- BIOL-N 207 Physiology for Healthcare Management (3 cr.) Spring, Summer. This course is designed to provide students with a beginning, but solid foundation in Physiology. This course will focus on the study of internal and external structures, and the physical relationships between these structures. Physiology in this course will be studied at many levels, from molecular through microscopic to whole body, and we will also analyze some physiological concepts from a pathophysiology perspective.
- BIOL-N 211 Anatomy for Healthcare Management (3 cr.) This course focuses on internal and external structures and the physical relations between them. Anatomy is studied at many levels, from molecular through microscopic to gross anatomy, and anatomical concepts are studied from a developmental perspective. Models, slides, photographs, and dissections are used. Note: Cannot substitute for BIOL N261 Human Anatomy (5 cr.). Fall, Spring.
- BIOL-N 212 Human Biology (3 cr.) Equiv. PU BIOL 201. Fall, day. First course in a two-semester sequence in human biology with emphasis on anatomy and physiology, providing a solid foundation in body structure and function.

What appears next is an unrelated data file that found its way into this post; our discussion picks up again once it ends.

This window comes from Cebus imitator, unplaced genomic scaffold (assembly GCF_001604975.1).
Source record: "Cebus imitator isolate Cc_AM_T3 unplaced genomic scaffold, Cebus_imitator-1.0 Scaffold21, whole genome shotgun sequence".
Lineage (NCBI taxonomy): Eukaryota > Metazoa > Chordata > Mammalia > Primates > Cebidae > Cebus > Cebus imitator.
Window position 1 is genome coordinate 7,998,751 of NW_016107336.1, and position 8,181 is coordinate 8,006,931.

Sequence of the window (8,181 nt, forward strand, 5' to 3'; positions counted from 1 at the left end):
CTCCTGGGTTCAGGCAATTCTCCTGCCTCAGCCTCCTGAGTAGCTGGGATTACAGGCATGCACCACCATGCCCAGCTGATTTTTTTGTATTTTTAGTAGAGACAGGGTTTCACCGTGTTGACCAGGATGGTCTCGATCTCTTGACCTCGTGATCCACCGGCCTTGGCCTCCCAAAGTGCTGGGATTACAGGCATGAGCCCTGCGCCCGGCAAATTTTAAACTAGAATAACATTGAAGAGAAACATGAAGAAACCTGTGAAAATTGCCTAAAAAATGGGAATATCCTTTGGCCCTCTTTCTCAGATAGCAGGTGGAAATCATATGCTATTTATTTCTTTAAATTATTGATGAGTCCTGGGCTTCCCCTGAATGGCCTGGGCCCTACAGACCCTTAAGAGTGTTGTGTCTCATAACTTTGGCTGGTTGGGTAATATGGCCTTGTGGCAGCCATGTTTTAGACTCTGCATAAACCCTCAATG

- BIOL-N 213 Human Biology Laboratory (1 cr.) P: or C: BIOL-N 212. Accompanying laboratory for BIOL-N 212. Fall, Summer.
- BIOL-N 214 Human Biology (3 cr.) P: BIOL-N 212. Equiv. PU BIOL 202. Continuation of BIOL-N 212. Spring, Summer.
- BIOL-N 215 Human Biology Laboratory (1 cr.) P: or C: BIOL-N 214. Accompanying laboratory for BIOL-N 214. Spring, Summer.
- BIOL-N 217 Human Physiology (5 cr.) Equiv. IU PHSL-P 215. Lectures and laboratory work related to cellular, musculoskeletal, neural, cardiovascular, gastrointestinal, renal, endocrine, and reproductive function in humans. Fall, day; Spring, day; Summer, day.
- BIOL-N 222 Special Topics in Biology (1-3 cr.) A variable-topic course dealing with current topics in biology. In a given semester, a topic such as disease, genetics, the environment, etc., will be dealt with as a separate course.